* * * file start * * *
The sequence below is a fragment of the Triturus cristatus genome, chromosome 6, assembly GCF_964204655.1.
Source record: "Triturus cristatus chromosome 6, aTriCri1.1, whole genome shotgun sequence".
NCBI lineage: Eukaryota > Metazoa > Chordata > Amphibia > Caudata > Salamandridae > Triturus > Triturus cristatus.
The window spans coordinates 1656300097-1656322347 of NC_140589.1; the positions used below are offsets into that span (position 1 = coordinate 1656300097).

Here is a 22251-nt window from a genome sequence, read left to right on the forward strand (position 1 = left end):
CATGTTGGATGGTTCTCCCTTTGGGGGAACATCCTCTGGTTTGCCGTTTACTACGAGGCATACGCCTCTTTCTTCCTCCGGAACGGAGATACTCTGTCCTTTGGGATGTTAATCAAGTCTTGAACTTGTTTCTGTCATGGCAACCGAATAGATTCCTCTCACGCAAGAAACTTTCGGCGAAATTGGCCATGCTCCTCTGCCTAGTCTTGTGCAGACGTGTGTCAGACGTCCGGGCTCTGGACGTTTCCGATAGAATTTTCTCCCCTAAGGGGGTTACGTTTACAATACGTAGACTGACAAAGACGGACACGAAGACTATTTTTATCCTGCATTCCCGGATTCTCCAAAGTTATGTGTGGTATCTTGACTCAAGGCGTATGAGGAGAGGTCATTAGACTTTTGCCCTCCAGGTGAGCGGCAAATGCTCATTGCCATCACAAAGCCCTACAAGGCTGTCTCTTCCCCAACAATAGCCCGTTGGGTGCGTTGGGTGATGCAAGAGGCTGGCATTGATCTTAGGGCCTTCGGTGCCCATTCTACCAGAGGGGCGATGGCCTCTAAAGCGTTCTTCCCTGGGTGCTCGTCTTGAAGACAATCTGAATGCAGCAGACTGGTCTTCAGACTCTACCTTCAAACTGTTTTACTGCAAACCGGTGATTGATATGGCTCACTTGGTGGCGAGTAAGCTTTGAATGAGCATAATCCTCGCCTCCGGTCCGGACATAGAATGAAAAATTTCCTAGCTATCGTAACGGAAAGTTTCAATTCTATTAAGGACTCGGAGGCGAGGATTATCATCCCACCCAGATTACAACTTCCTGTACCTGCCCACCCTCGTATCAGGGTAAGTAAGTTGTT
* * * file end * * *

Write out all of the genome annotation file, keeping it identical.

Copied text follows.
The sequence below is a fragment of the Triturus cristatus genome, chromosome 6, assembly GCF_964204655.1.
Source record: "Triturus cristatus chromosome 6, aTriCri1.1, whole genome shotgun sequence".
NCBI lineage: Eukaryota > Metazoa > Chordata > Amphibia > Caudata > Salamandridae > Triturus > Triturus cristatus.
The window spans coordinates 1656300097-1656322347 of NC_140589.1; the positions used below are offsets into that span (position 1 = coordinate 1656300097).

Here is a 22251-nt window from a genome sequence, read left to right on the forward strand (position 1 = left end):
CATGTTGGATGGTTCTCCCTTTGGGGGAACATCCTCTGGTTTGCCGTTTACTACGAGGCATACGCCTCTTTCTTCCTCCGGAACGGAGATACTCTGTCCTTTGGGATGTTAATCAAGTCTTGAACTTGTTTCTGTCATGGCAACCGAATAGATTCCTCTCACGCAAGAAACTTTCGGCGAAATTGGCCATGCTCCTCTGCCTAGTCTTGTGCAGACGTGTGTCAGACGTCCGGGCTCTGGACGTTTCCGATAGAATTTTCTCCCCTAAGGGGGTTACGTTTACAATACGTAGACTGACAAAGACGGACACGAAGACTATTTTTATCCTGCATTCCCGGATTCTCCAAAGTTATGTGTGGTATCTTGACTCAAGGCGTATGAGGAGAGGTCATTAGACTTTTGCCCTCCAGGTGAGCGGCAAATGCTCATTGCCATCACAAAGCCCTACAAGGCTGTCTCTTCCCCAACAATAGCCCGTTGGGTGCGTTGGGTGATGCAAGAGGCTGGCATTGATCTTAGGGCCTTCGGTGCCCATTCTACCAGAGGGGCGATGGCCTCTAAAGCGTTCTTCCCTGGGTGCTCGTCTTGAAGACAATCTGAATGCAGCAGACTGGTCTTCAGACTCTACCTTCAAACTGTTTTACTGCAAACCGGTGATTGATATGGCTCACTTGGTGGCGAGTAAGCTTTGAATGAGCATAATCCTCGCCTCCGGTCCGGACATAGAATGAAAAATTTCCTAGCTATCGTAACGGAAAGTTTCAATTCTATTAAGGACTCGGAGGCGAGGATTATCATCCCACCCAGATTACAACTTCCTGTACCTGCCCACCCTCGTATCAGGGTAAGTAAGTTGTT